The Administration says I’m wrong – that there’s nothing to worry about. They say the deal is nearly done, and they are making a lot of promises about how the deal will affect workers, the environment, and human rights. Promises – but people like you can’t see the actual deal.

For more than two years now, giant corporations have had an enormous amount of access to see the parts of the deal that might affect them and to give their views as negotiations progressed. But the doors stayed locked for the regular people whose jobs are on the line.

If most of the trade deal is good for the American economy, but there’s a provision hidden in the fine print that could help multinational corporations ship American jobs overseas or allow for watering down of environmental or labor rules, fast track would mean that Congress couldn’t write an amendment to fix it. It’s all or nothing.

Before we sign on to rush through a deal like that – no amendments, no delays, no ability to block a bad bill – the American people should get to see what’s in it.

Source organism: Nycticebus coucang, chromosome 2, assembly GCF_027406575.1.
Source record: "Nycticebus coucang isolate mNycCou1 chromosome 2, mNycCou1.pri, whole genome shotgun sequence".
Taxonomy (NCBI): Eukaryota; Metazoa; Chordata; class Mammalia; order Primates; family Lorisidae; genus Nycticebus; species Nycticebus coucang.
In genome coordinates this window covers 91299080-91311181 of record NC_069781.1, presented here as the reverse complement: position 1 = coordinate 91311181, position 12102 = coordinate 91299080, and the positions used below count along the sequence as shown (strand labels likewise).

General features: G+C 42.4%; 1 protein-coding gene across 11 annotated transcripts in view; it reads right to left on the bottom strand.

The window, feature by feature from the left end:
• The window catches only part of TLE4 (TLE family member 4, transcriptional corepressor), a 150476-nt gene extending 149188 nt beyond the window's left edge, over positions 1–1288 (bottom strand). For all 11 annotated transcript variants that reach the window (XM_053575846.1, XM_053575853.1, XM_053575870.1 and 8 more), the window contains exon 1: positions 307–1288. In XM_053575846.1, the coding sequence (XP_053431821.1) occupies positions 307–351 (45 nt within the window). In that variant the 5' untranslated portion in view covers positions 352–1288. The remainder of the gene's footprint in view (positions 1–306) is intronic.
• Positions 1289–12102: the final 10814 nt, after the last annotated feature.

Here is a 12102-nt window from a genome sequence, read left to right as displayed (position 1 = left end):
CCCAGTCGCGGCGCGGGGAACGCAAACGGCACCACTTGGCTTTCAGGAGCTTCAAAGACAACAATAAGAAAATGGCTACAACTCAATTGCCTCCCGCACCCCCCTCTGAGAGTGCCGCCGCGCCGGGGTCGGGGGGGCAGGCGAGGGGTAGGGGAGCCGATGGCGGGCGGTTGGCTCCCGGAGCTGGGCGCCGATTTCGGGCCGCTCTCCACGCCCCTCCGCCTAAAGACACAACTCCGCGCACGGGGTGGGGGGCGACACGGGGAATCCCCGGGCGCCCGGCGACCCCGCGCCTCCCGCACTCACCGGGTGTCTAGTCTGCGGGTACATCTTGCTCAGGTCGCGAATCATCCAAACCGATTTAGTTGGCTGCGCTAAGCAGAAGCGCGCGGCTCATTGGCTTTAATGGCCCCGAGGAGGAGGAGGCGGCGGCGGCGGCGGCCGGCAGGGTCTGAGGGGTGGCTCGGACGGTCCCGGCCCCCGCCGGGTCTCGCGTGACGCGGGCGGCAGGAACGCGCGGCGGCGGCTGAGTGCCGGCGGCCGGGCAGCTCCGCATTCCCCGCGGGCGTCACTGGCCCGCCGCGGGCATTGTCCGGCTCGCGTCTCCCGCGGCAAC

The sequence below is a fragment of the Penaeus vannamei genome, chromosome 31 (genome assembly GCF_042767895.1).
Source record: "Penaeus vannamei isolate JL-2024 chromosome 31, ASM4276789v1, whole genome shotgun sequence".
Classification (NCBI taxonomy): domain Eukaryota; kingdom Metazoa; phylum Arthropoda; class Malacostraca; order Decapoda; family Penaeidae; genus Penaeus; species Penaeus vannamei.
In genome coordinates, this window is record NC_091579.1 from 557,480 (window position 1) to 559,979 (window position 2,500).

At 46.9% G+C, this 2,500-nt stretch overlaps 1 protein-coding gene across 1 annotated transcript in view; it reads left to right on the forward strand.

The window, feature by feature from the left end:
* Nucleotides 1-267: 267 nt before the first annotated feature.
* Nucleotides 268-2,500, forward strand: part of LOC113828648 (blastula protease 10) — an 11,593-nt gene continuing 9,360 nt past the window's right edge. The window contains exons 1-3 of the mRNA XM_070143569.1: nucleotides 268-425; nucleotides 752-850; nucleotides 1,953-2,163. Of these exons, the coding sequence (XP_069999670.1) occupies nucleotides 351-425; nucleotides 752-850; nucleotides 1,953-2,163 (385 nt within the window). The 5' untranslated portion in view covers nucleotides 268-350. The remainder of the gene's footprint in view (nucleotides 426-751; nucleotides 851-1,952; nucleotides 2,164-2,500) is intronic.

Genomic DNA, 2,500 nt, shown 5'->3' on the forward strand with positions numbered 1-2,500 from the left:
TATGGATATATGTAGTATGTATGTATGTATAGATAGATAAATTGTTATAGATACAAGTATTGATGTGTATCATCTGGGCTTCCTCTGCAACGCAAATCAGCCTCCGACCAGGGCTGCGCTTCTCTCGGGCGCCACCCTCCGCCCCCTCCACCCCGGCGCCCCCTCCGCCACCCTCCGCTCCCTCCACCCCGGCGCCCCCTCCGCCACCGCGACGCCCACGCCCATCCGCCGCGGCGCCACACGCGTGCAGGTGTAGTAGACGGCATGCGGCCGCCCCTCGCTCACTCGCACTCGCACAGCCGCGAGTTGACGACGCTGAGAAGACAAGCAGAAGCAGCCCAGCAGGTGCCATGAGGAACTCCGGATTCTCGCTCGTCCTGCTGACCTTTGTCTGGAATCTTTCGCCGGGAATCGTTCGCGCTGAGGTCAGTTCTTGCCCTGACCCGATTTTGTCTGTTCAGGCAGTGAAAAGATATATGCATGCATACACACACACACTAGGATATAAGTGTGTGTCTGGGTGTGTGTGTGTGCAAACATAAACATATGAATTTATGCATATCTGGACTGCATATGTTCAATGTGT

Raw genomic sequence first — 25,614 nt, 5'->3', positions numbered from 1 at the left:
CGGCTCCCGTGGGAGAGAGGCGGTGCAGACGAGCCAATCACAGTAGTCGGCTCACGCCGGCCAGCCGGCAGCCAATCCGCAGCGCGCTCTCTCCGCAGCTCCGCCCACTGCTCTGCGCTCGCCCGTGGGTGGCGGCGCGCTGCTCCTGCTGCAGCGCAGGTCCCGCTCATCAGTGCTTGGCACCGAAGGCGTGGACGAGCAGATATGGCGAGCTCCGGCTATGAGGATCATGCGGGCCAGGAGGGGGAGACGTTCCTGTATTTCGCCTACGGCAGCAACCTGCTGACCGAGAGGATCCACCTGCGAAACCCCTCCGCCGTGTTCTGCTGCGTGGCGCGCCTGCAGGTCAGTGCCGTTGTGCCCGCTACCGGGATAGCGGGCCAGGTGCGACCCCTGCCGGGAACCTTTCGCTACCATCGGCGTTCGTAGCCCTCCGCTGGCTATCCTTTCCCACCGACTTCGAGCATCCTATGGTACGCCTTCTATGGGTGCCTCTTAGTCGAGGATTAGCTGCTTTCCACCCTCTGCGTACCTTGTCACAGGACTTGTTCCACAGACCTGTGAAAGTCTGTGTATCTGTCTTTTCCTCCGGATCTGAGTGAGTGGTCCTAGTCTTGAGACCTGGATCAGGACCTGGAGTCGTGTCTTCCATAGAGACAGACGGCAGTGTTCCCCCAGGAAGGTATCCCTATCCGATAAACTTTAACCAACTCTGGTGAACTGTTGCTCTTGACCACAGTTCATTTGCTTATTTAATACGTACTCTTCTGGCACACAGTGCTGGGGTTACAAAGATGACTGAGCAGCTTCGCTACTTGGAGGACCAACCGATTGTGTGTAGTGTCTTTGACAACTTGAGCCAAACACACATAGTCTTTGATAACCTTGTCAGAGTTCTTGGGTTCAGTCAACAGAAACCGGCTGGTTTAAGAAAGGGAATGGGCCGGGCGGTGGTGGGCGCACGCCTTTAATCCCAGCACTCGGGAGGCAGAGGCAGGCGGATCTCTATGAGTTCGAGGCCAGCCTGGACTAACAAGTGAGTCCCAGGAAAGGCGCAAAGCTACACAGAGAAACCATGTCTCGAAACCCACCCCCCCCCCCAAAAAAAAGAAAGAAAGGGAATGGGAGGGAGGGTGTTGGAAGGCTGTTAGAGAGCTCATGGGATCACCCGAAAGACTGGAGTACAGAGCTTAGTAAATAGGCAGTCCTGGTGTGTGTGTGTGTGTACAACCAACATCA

Sherrod Brown has been leading this fight, and he points out that TPP isn’t classified military intelligence – it’s a trade agreement among 12 countries that control 40% of the world’s economy. A trade agreement that affects jobs, environmental regulations, and whether workers around the globe are treated humanely. It might even affect the new financial rules we put in place after the 2008 crisis. This trade agreement doesn’t matter to just the biggest corporations – it matters to all of us.

When giant corporations get to see the details and the American people don’t, we all lose. Let’s level the playing field: No vote on fast-tracking trade until the public can read the TPP deal.

We’ve all seen the tricks and traps that corporations hide in the fine print of contracts. We’ve all seen the provisions they slip into legislation to rig the game in their favor. Now just imagine what they have done working behind closed doors with TPP.

We can’t keep the American people in the dark.

Benghazi

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Earlier this week, Speaker John Boehner announced the formation of a new select committee to investigate Benghazi led by Rep. Trey Gowdy.

All three of my brothers served in the military, and I know firsthand how much Americans serving abroad -- and their families -- sacrifice. What happened in Benghazi on Sept. 11, 2012 was a tragedy. Four Americans died putting themselves in harm's way in service to peace, diplomacy, and their country. I look at what happened in Benghazi with sadness, with seriousness, and as yet another call to honor the men and women who keep us safe.